So does this mean meat is toxic? No, not necessarily. As mentioned above, you have lots of natural detox systems in place to handle these assaults. And one of them is your GI tract. Certain insoluble fibers (like the kind found in wheat bran, for example), bind to carcinogens like HCAs in your gut, tie them up to prevent them from contacting your colon cells, and safely usher them out of your body in the feces. What’s more, some of the bacteria in your gut plays a role in detoxifying carcinogenic compounds that you’ve eaten. Which brings us to the next common detox diet recommendation, which is to load up on high-fiber fruits and vegetables and whole grains. The fiber in these foods helps your intestines do their thing: it binds carcinogens, and serves as food for the gut bacteria that help detoxify harmful substances. Not to mention that the antioxidant and phytochemical content of many fruits and vegetables helps to repair oxidative damage to cells done by pollutants and dietary toxins. These are all scientifically sound reasons to explain why most detox diets recommend focusing on fruits and vegetables.

In diets that are super meat-focused–as in, a big ol’ hunk of meat at the center of the plate 1-2 meals/day–the emphasis on meat can often crowd out other really important foods like whole grains, fruits and vegetables. Therefore, if you’re serious about reducing your exposure to dietary toxins but you choose to eat meat, here’s what I would suggest: (1) Eat less meat when you do eat meat, and choose poultry more often than beef or pork. Treat it like a garnish rather than the main event, or eat portions that take up 1/4 of your plate instead of 1/2 or more. Fill in the missing plate real estate with whole grains and vegetables. (2) Eat the best quality meat (e.g., organic) that you can afford. Go for quality over quantity when it comes to meat. (3) Avoid cured, smoked or processed red meats altogether. If you must have your bacon or hot dogs or sausages, choose brands that are nitrite-free, like Applegate Farms. Usually poultry isn’t a problem, so no need to avoid turkey cold cuts. (3) Make sure your omnivorous diet doesn’t skimp on fiber. You need it to promote efficient, natural detoxification in your gut. Aim for 14g of fiber per 1,000 calories in your diet. Or, about 20g-25g/day for women and about 38g/day for men.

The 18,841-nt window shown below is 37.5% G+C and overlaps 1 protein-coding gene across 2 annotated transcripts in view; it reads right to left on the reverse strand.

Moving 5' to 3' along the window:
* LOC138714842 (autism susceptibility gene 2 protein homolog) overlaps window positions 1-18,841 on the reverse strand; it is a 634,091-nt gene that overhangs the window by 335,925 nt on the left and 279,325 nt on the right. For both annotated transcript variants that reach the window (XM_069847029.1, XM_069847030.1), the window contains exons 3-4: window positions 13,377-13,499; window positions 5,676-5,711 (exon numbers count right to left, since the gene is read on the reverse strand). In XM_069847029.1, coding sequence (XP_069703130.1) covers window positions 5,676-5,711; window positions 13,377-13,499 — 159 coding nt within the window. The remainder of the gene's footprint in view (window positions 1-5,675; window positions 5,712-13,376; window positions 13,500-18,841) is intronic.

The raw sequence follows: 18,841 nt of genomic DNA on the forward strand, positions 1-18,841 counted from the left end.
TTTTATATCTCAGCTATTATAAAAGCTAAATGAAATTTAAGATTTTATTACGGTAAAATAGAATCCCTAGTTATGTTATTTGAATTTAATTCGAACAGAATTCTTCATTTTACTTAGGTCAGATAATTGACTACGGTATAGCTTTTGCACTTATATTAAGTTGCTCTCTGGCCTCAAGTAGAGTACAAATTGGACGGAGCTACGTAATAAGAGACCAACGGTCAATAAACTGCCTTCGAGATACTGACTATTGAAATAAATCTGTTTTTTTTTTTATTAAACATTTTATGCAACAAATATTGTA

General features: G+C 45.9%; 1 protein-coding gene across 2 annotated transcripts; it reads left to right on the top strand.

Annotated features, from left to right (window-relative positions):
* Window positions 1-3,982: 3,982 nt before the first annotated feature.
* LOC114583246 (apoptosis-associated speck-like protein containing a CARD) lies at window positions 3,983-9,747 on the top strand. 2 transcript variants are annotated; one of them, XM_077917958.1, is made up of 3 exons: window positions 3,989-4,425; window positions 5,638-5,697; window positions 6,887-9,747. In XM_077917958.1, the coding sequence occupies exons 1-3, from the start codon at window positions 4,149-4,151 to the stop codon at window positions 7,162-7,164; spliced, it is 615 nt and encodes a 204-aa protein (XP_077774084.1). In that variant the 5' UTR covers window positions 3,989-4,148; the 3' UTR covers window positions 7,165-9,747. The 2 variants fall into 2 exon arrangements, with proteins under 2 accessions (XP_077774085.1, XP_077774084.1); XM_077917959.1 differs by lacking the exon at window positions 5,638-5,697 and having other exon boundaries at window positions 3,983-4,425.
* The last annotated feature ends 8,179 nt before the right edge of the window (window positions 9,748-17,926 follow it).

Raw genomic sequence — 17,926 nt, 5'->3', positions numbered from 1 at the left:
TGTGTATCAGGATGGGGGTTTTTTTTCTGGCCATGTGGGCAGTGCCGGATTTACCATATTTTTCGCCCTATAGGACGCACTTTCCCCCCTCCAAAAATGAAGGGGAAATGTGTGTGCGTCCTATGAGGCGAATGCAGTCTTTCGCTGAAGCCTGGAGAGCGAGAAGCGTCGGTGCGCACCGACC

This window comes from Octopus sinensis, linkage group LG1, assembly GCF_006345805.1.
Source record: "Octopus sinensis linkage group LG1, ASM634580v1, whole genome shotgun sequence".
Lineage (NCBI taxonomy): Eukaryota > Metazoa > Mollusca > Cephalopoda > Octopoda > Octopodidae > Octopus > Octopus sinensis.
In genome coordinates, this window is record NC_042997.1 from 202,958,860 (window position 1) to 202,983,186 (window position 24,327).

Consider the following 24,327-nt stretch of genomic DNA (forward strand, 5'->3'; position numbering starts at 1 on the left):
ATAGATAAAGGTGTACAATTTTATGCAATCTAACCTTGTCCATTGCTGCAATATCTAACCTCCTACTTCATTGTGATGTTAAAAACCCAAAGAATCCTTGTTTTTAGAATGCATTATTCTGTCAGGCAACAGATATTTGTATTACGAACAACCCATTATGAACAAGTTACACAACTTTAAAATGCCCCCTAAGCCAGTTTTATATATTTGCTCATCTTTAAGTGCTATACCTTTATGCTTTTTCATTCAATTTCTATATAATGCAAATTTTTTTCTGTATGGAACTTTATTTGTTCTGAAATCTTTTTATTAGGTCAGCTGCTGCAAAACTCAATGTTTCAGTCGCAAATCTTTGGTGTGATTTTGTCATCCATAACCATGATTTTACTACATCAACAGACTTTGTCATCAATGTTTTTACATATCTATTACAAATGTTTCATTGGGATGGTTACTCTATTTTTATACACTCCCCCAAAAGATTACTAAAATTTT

As discussed above, the bacteria in your gut–otherwise known as your natural flora– play an important role in natural detoxification. Therefore, anything that kills them or flushes them out will be counterproductive from a detox perspective. This includes taking antibiotics or having a colonic/enema at your local spa. If you need antibiotics, by all means you should take them! But if you pop antibiotics every time you catch a cold (which is probably a virus anyway), you may want to think twice. And while recreational colonics/enemas are marketed as detox treatments, they may, in fact, leave you more vulnerable to toxins in the medium term. Colonies of billions of bacteria don’t just re-grow overnight, you know.

With all of this emphasis on fruits and vegetables, the detox-minded may ask, aren’t we worried about overexposure to pesticides and other chemical residues? Ah… good question. Yes, of course we’re worried. We’re especially worried when it comes to children, whose small size means that ingesting the same amount of pesticides as adults do can result in much higher levels of chemical residues in the body. If this is something you’d prefer to avoid, buy organic foods whenever possible. But organics are expensive and we’re in a recession, so I personally focus on buying organic for the fruits and vegetables that are known to contain the highest levels of pesticides. (Check out a complete ranking of the pesticide loads on common fruits and vegetables from the Environmental Working Group here.) Other foods where organic matters a lot include butter and milk. And if you cannot access organic produce at all, don’t use that as an excuse not to eat copious amounts of fruits and vegetables. From what the research shows, the health-protective benefits of diets rich in fruits and vegetables outweigh the potential risks from ingestion of whatever pesticides you get in the process.